So this post is really about READING NONSENSE.
Back in May I installed a FREE app to my phone called OVERDRIVE - it's free, so that was a huge incentive. I installed it, followed the onscreen instructions, then ADDED my local library to its My Libraries List.
This app is available for iOS, Android, Laptops, iPods, etc. Here's their HELP page, which explains everything you might have questions about.
Then, I logged into my local library and started selecting books to listen to, which I download directly to my phone. I do this over my Wi-Fi so as not to use my phone's data plan.
Oh… did I mention OVERDRIVE is great for audiobooks?
Having someone read to me is way more interesting, and a better use of my time, than being spoon fed the drivel that's on the telly, or radio, these days. (News and music are included in this statement.)
Since mid May, when I installed OVERDRIVE, I have listened to 32 books.
You read that right! I have listened to 32 books, and counting.
Before using OVERDRIVE, I would go to my local library and take out CD books and play them in my car. That was great, but rather annoying when a disk needed to be changed. Also, it was less convenient once I got home and headed in the house as I couldn't be bothered to take the CDs in with me.
NOW, things are different. Other than when I'm showering, or working on my book, I am plugged into a story, and really great stories at that, whether I'm at home, or on the road.
WHAT ARE YOU READING? I HEAR YOU ASKING.
**FYI: all the links are active and will take you to a site called Order of Books which will give you info on the author and the books they've written. I find this helpful when looking for books in a series. You can add an author of your choice in the search bar as well.
Let me start by pointing out a few things about how I read first.
1. I still pick up books, the real thing, with pages and all. My current read is: The Light of Day, by Eric Ambler. I'm halfway through it. It's good. I highly recommend it.
2. When I'm not in the mood for turning pages, I have several books on my Kindle. I'm still making my way through The Game of Thrones - just rounding the bend and heading for home on Book 4.
I have Open Season for Murder (A Mac Faraday Mystery) by Lauren Carr. Her writing is light, but full of punch. Unlike the drag-it-out-for-way-longer-than-necessary approach of George R. R. Martin's work, Carr's writing is sharp, and to the point. Only available in e-book form so hence reading it on my Kindle.
I read about two "real" books, and several e-books per month. Of which, I've read several books from some of you out there! Yes, YOU!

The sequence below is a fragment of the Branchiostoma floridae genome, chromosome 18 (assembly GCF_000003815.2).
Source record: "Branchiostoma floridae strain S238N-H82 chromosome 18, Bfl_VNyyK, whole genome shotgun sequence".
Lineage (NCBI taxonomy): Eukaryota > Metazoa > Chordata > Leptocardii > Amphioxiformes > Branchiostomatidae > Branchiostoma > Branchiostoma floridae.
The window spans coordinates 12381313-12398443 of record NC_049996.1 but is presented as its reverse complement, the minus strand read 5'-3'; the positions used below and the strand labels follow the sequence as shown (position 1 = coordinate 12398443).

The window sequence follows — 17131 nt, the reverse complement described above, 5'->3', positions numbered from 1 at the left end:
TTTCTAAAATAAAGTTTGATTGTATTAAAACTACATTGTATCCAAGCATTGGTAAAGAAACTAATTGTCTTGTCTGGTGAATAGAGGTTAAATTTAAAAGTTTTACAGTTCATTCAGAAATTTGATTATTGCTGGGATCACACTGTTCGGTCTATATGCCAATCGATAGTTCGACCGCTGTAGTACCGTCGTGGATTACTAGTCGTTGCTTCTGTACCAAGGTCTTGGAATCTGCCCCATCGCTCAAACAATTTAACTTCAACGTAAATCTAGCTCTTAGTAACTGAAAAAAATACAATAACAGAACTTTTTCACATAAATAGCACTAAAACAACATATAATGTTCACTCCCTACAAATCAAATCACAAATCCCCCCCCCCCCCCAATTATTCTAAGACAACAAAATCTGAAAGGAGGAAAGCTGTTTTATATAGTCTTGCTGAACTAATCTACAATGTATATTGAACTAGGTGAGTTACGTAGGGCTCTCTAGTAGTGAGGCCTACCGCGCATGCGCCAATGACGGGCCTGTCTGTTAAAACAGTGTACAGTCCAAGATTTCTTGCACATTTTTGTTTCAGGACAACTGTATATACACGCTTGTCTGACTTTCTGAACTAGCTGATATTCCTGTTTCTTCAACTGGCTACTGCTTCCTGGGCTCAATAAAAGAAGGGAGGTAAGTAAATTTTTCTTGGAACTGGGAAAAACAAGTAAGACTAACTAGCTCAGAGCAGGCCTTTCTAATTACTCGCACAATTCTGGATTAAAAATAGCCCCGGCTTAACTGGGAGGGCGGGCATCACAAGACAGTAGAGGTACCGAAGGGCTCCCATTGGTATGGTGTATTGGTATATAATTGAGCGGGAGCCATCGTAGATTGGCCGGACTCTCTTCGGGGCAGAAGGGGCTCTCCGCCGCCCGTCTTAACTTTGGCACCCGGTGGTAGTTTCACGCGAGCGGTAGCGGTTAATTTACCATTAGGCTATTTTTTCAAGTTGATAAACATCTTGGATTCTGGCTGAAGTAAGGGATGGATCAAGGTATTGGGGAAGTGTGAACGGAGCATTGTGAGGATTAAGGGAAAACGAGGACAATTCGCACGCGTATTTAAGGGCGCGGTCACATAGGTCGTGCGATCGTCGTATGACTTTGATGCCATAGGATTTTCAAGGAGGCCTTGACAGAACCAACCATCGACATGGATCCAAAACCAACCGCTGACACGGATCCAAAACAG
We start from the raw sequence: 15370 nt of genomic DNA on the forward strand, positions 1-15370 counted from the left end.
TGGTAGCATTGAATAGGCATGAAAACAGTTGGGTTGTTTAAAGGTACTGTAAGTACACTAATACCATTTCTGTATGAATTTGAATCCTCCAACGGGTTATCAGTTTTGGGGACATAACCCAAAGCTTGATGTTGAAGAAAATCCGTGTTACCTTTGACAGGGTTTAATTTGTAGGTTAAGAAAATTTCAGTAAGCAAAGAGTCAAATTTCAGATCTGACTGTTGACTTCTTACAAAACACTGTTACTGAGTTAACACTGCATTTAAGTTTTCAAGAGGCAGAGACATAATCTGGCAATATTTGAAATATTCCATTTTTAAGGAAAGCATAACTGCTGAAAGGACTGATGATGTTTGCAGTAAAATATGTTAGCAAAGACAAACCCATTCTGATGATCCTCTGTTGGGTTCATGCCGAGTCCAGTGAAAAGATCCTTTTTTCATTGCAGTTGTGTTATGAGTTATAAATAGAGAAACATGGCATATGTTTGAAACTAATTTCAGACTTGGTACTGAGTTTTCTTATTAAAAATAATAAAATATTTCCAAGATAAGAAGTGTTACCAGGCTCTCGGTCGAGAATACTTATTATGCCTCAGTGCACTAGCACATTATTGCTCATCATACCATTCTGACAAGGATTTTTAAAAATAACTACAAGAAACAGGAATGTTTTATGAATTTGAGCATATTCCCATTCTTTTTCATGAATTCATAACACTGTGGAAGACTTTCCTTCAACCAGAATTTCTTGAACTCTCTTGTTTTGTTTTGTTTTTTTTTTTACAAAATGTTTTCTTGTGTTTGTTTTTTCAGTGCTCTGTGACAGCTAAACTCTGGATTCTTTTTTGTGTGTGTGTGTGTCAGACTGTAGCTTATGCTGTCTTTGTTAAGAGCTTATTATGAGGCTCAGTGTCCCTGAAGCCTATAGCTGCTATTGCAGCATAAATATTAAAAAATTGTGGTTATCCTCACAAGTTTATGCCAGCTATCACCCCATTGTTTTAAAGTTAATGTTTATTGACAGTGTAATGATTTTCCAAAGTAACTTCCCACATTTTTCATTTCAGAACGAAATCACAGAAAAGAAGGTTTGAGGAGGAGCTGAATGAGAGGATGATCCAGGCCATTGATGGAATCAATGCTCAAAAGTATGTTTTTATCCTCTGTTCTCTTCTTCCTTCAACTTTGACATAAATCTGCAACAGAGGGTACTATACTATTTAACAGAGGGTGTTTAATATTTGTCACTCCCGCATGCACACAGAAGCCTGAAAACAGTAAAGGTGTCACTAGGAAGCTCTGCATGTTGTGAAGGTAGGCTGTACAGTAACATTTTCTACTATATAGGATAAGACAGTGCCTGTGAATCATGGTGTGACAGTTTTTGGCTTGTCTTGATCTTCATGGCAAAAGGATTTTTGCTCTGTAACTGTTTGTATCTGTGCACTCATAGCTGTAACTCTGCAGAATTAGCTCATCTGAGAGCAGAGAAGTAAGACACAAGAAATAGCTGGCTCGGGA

With the addition of audiobooks it is amazing how many more books I get to which might otherwise never make it to the list of "hold and read" books.
WHY IS THE OVERDRIVE AUDIOBOOK OPTION WORTH LOOKING INTO?
If you're on the road, to and from work/school, to the gym and back, grocery shopping, or any of the million other reasons we find ourselves in our cars, or on the bus, this OVERDRIVE app is for you. It is way more entertaining than listening to the car radio, that's for sure. Ask Stephen King, it's because of him I'm doing this. He recommended it in his book, On Writing: A Memoir of the Craft.
Some recommendations: (If I could be so bold… me, bold, no...)
David Rosenfelt - writes the Andy Carpenter Series. The reader of these audiobooks is amazing, and the stories are really plausible, they make you think too. I love whodunits… and these are definitely good. The Andy Carpenter Series has 13 books - I've read 5 so far, and enjoyed each one. David also writes stand alone books, of which Don't Tell a Soul, and Down to the Wire are brilliant.
I just finished The Deepest Water, by Kate Wilhelm, and have already put Holds on several of her other works. She's worth checking out. In fact, this was such a gripping story that I listened until 3am last night - yup, I sacrificed my beauty sleep for this book and it was worth the one new wrinkle I acquired.
Diane Chamberlain, who wrote The Escape Artist, The Good Father and The Silent Sister, which I read one after the other as I was so captivated by her writing, is another "good" read. The person reading her stories is talented with voices, easy to listen to and understand.
Which brings me to one thing about audiobooks… the voice of the reader. You either like it, or you don't. These, that I'm recommending, have been quite good, easy to understand, and some, like those that are part of a series, where the same voice reads them all, really get you into the story's character(s).
I'm a fan of M. C. Beaton's books - the Agatha Raisin Series, and the Hamish MacBeth Series. For the most part it's the same reader for each of these series and they are both bloody good. It took me a moment or two to acclimatize to the Scottish accent in the Hamish MacBeth stories, but once I got it I was off and running. (Yes, you can listen while on your treadmill too - just sayin'.)
In the Agatha Raisin Series there are about 26 books, I've listened to 17 so far. The Hamish MacBeth Series has about 31, I've only read 7, but that's because I only found out about them recently. :)
I never thought of myself as a chick lit reader - but Sophie Kinsella rocks this category with her Shopaholic Series. Her stand alone selections are funny and witty, but have an element of reality laced within the story. I've really enjoyed her storytelling talents.
There you have it… what I do with time that would otherwise be wasted - I fill it with some pretty impressive storytelling.
HOW ABOUT YOU - DO YOU LISTEN TO AUDIOBOOKS?
If so, when, where, what, and who? The how part I think I can figure out on my own!